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Thread: Spark plugs

  1. #41
    Steve Pierce's Avatar
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    Using the rotation sequence Champion and probably Tempest recommends the fine wires should last to TBO and not foul. Massive electrodes normally wear beyond my no go gauge in 500 hours and do seem to foul more. In my opinion it is a pay now or pay later.
    Steve Pierce

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    Will Rogers

  2. #42

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    steve, when the range is .016-.021 for the gap do you go to one end or the other or set to.019? or maybe it dosent matter?

  3. #43
    www.SkupTech.com mike mcs repair's Avatar
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    Quote Originally Posted by tempdoug View Post
    . or maybe it dosent matter?
    it dosen't matter... it's in the happy RANGE

  4. #44
    Steve Pierce's Avatar
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    I set them to .016" because everything I maintain is a long way from me and I am usually not going to see it for a year and I want the gap to be at the smallest so it doesn't get to wide and won't start by the time I see it again.

    On a Saturday morning a guy flew over to eat at our Dairy Queen and couldn't get the airplane started. Come to find out it was a flight school airplane, had just come out of inspection and he owned the school. Gap was way to wide, regapped and sent him on his way. He got an ear full from me because I had helped several of his stranded students for similar issues and the school would not pay. Finally had to tell the student to call their flight school, I couldn't help them. That all stopped after 9/11.
    Steve Pierce

    Everybody is ignorant, only on different subjects.
    Will Rogers
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  5. #45
    txpacer's Avatar
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    I like the fine wire plugs. They definitely run smoother and might make more power. It also hurts three times as much when you drop one.
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  6. #46
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    I had a bunch of old plugs boxed up. I decided to check them as described. Every single Tempest plug checked good. Almost all the Champion plugs failed.
    8 out of 8 Tempest (good)
    19 out of 20 Champion old style (failed)
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  7. #47

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    Quote Originally Posted by aktango58 View Post
    Livin' in the past?

    You should mention Starbucks and Apple in there. Internetters love to hate the big guys.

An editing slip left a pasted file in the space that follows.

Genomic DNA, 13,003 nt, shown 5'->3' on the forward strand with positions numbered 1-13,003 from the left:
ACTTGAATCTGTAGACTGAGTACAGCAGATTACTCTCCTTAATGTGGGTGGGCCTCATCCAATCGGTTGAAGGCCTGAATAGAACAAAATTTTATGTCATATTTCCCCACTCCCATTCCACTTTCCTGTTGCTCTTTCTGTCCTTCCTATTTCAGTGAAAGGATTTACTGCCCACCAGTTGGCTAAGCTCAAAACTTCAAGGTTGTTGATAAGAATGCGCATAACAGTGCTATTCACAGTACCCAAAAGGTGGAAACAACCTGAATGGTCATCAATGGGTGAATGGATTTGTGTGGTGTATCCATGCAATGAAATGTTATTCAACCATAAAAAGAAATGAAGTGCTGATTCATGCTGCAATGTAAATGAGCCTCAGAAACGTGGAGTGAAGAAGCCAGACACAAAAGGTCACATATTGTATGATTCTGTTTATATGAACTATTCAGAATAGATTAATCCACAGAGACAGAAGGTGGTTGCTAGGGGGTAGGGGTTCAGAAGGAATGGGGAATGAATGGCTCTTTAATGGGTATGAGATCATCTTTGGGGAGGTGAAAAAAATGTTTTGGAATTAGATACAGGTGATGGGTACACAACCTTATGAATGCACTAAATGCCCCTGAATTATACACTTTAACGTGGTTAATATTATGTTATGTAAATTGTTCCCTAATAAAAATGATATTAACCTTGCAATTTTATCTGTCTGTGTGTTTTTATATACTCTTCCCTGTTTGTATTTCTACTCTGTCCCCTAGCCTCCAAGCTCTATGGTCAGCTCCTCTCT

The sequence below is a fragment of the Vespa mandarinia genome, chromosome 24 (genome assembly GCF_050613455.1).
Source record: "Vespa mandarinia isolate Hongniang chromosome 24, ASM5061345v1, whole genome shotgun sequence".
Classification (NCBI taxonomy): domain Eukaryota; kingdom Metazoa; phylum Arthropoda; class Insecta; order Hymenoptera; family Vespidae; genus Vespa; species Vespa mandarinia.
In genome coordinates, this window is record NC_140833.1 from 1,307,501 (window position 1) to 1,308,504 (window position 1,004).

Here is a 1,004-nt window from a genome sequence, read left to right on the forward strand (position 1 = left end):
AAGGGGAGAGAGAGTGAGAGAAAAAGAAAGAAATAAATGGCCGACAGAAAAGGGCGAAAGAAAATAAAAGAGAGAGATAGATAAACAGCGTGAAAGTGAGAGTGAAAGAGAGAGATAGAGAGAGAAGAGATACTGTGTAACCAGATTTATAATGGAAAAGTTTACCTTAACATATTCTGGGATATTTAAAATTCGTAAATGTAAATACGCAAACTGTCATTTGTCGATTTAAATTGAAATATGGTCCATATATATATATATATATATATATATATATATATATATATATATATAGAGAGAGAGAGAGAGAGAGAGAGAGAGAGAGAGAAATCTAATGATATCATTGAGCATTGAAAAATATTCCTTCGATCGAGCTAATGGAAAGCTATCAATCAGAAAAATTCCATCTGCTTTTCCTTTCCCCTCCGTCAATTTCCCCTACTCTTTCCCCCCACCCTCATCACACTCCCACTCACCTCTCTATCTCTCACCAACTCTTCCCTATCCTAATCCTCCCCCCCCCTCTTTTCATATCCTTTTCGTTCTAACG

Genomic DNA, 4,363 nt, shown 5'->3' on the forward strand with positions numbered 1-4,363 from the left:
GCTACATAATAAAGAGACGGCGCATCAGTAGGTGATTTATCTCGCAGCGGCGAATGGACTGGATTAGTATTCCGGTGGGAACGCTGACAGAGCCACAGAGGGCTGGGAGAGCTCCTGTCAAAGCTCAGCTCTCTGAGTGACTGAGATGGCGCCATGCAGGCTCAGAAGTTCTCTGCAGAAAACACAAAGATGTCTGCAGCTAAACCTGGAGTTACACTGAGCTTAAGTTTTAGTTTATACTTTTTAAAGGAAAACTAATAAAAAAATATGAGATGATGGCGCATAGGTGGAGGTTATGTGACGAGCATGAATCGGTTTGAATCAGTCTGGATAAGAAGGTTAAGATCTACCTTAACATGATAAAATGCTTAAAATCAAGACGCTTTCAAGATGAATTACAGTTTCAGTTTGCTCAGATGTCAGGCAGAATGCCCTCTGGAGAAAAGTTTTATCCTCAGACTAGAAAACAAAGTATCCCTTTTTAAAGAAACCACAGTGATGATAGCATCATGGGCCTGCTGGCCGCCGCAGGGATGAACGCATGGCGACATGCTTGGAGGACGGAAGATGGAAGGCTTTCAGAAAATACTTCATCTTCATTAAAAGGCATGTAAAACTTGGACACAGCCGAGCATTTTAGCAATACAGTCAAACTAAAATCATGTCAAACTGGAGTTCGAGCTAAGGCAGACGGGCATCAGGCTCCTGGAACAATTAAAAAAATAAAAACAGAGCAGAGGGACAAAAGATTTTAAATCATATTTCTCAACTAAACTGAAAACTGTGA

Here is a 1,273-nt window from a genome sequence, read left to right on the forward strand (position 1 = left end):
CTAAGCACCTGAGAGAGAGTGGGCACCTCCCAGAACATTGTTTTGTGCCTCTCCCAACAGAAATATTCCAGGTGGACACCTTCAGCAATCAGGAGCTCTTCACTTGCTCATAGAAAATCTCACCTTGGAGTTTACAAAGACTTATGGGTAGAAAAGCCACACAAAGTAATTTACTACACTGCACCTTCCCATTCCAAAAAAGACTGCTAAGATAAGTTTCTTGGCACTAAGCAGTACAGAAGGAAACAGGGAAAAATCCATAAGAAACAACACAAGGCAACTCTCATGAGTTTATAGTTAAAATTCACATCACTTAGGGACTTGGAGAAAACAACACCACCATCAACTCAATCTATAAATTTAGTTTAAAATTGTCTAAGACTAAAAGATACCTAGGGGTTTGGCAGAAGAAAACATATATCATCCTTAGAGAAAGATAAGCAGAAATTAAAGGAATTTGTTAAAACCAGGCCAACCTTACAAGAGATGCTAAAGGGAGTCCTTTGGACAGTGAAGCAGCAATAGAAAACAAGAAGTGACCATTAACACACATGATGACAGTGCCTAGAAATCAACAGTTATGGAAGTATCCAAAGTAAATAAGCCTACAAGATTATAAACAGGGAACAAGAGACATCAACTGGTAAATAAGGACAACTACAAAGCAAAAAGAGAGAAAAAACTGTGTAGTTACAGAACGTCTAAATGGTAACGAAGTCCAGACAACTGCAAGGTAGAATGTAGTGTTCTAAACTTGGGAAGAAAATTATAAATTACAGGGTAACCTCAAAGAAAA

8. #48

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    Quote Originally Posted by txpacer View Post
    I like the fine wire plugs. They definitely run smoother and might make more power. It also hurts three times as much when you drop one.
    Or have the supply house give you the wrong ones and don't notice until after you open them ALL.
    Remember, These are the Good old Days!

  9. #49
    Tim's Avatar
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    I use Denso IK-27 fine wire plugs for my mag. And my P Mag. About $4 a piece they last forever. For what it's worth

    Sent from my Pixel 2 using SuperCub.Org mobile app
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  10. #50
    Dave Calkins's Avatar
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    tempest makes a slick tester.

    holding multimeter probes and a spark plug at the same time was a pain so I built a little fixture the plug fits on and I can "ohm" away

    bougjt the tempest tester as soon as I saw it! about a hundred bucks

  11. #51
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    Quote Originally Posted by Dave Calkins View Post
    tempest makes a slick tester.

    holding multimeter probes and a spark plug at the same time was a pain so I built a little fixture the plug fits on and I can "ohm" away

    bougjt the tempest tester as soon as I saw it! about a hundred bucks
    See post #4

    I have this tool and it works great!

    Kurt
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  12. #52
    wireweinie's Avatar
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    Quote Originally Posted by Dave Calkins View Post

    holding multimeter probes and a spark plug at the same time was a pain
    Come work for me for a day, lol. Your money but I'm not dropping a hundred bucks on something that I can do with a tool that I already own and use daily.

    Web
    Life's tough . . . wear a cup.

  13. #53
    Dave Calkins's Avatar
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    my thoughts until I saw the Tempest tool

    The fixture I made still works great also

  14. #54

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    Well here is the Mil-spec for those who want it, and Massive plugs are designed to last 4-500 hours on average, fine wires are 1800-2200 hours. So you can pay 3 times as much to get a plug that lasts 4 times as long if you get fine wires. Also Champion does not follow the Mil-spec criteria for their plug testing so they don't advocate the 5K ohm resistance as demonstration for a good plug. From what I have found, high resistance = high mag temps. I also use a fluke 114 meter, it does meet the mil-std for most applications except ordnance testing. I don't expect many on here to be testing blasting cap circuits.